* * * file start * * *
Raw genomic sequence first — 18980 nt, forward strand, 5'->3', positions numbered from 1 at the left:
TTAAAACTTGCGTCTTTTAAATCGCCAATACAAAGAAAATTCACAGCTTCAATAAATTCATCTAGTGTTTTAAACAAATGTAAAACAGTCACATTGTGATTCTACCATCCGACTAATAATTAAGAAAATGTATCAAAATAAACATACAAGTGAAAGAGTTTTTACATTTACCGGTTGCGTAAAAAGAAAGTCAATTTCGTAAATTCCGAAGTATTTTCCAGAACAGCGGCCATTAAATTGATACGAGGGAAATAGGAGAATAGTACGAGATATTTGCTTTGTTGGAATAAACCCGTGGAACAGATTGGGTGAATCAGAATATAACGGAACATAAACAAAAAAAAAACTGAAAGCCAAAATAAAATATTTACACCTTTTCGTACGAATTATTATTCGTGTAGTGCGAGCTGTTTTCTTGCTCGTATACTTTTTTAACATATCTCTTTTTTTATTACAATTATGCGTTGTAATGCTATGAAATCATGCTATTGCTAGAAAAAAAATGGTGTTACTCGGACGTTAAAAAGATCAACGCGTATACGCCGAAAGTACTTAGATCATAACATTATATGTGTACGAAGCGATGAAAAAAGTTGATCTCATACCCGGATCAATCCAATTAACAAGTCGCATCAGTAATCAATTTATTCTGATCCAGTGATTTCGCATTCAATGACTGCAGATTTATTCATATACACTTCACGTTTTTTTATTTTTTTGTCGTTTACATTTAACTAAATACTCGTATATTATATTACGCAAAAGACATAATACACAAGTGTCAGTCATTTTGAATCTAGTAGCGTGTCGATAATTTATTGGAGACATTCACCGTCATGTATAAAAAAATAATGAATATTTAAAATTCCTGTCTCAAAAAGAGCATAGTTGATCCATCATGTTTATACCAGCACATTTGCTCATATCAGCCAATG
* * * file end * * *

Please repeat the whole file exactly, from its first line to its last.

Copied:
Raw genomic sequence first — 18980 nt, forward strand, 5'->3', positions numbered from 1 at the left:
TTAAAACTTGCGTCTTTTAAATCGCCAATACAAAGAAAATTCACAGCTTCAATAAATTCATCTAGTGTTTTAAACAAATGTAAAACAGTCACATTGTGATTCTACCATCCGACTAATAATTAAGAAAATGTATCAAAATAAACATACAAGTGAAAGAGTTTTTACATTTACCGGTTGCGTAAAAAGAAAGTCAATTTCGTAAATTCCGAAGTATTTTCCAGAACAGCGGCCATTAAATTGATACGAGGGAAATAGGAGAATAGTACGAGATATTTGCTTTGTTGGAATAAACCCGTGGAACAGATTGGGTGAATCAGAATATAACGGAACATAAACAAAAAAAAAACTGAAAGCCAAAATAAAATATTTACACCTTTTCGTACGAATTATTATTCGTGTAGTGCGAGCTGTTTTCTTGCTCGTATACTTTTTTAACATATCTCTTTTTTTATTACAATTATGCGTTGTAATGCTATGAAATCATGCTATTGCTAGAAAAAAAATGGTGTTACTCGGACGTTAAAAAGATCAACGCGTATACGCCGAAAGTACTTAGATCATAACATTATATGTGTACGAAGCGATGAAAAAAGTTGATCTCATACCCGGATCAATCCAATTAACAAGTCGCATCAGTAATCAATTTATTCTGATCCAGTGATTTCGCATTCAATGACTGCAGATTTATTCATATACACTTCACGTTTTTTTATTTTTTTGTCGTTTACATTTAACTAAATACTCGTATATTATATTACGCAAAAGACATAATACACAAGTGTCAGTCATTTTGAATCTAGTAGCGTGTCGATAATTTATTGGAGACATTCACCGTCATGTATAAAAAAATAATGAATATTTAAAATTCCTGTCTCAAAAAGAGCATAGTTGATCCATCATGTTTATACCAGCACATTTGCTCATATCAGCCAATG